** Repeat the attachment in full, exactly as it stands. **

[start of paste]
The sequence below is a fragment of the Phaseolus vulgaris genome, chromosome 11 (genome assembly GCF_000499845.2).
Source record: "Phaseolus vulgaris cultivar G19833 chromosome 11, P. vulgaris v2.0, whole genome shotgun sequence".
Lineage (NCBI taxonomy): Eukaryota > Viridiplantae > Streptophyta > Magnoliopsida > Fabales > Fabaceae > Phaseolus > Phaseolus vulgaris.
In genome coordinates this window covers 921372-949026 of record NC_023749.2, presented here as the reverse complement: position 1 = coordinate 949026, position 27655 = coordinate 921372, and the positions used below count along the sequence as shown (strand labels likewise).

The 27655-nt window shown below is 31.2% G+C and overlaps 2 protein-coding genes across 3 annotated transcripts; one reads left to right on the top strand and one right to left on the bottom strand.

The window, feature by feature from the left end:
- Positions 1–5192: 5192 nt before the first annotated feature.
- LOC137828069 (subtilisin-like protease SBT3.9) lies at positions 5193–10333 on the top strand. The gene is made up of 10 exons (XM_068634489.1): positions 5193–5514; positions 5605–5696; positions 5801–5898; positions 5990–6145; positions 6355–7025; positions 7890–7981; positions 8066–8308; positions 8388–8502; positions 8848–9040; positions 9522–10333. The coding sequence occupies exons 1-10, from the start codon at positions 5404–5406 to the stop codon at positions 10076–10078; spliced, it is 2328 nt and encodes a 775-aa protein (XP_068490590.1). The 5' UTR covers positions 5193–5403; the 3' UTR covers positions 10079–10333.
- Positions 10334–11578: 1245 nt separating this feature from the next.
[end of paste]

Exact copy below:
The sequence below is a fragment of the Phaseolus vulgaris genome, chromosome 11 (genome assembly GCF_000499845.2).
Source record: "Phaseolus vulgaris cultivar G19833 chromosome 11, P. vulgaris v2.0, whole genome shotgun sequence".
Lineage (NCBI taxonomy): Eukaryota > Viridiplantae > Streptophyta > Magnoliopsida > Fabales > Fabaceae > Phaseolus > Phaseolus vulgaris.
In genome coordinates this window covers 921372-949026 of record NC_023749.2, presented here as the reverse complement: position 1 = coordinate 949026, position 27655 = coordinate 921372, and the positions used below count along the sequence as shown (strand labels likewise).

The 27655-nt window shown below is 31.2% G+C and overlaps 2 protein-coding genes across 3 annotated transcripts; one reads left to right on the top strand and one right to left on the bottom strand.

The window, feature by feature from the left end:
- Positions 1–5192: 5192 nt before the first annotated feature.
- LOC137828069 (subtilisin-like protease SBT3.9) lies at positions 5193–10333 on the top strand. The gene is made up of 10 exons (XM_068634489.1): positions 5193–5514; positions 5605–5696; positions 5801–5898; positions 5990–6145; positions 6355–7025; positions 7890–7981; positions 8066–8308; positions 8388–8502; positions 8848–9040; positions 9522–10333. The coding sequence occupies exons 1-10, from the start codon at positions 5404–5406 to the stop codon at positions 10076–10078; spliced, it is 2328 nt and encodes a 775-aa protein (XP_068490590.1). The 5' UTR covers positions 5193–5403; the 3' UTR covers positions 10079–10333.
- Positions 10334–11578: 1245 nt separating this feature from the next.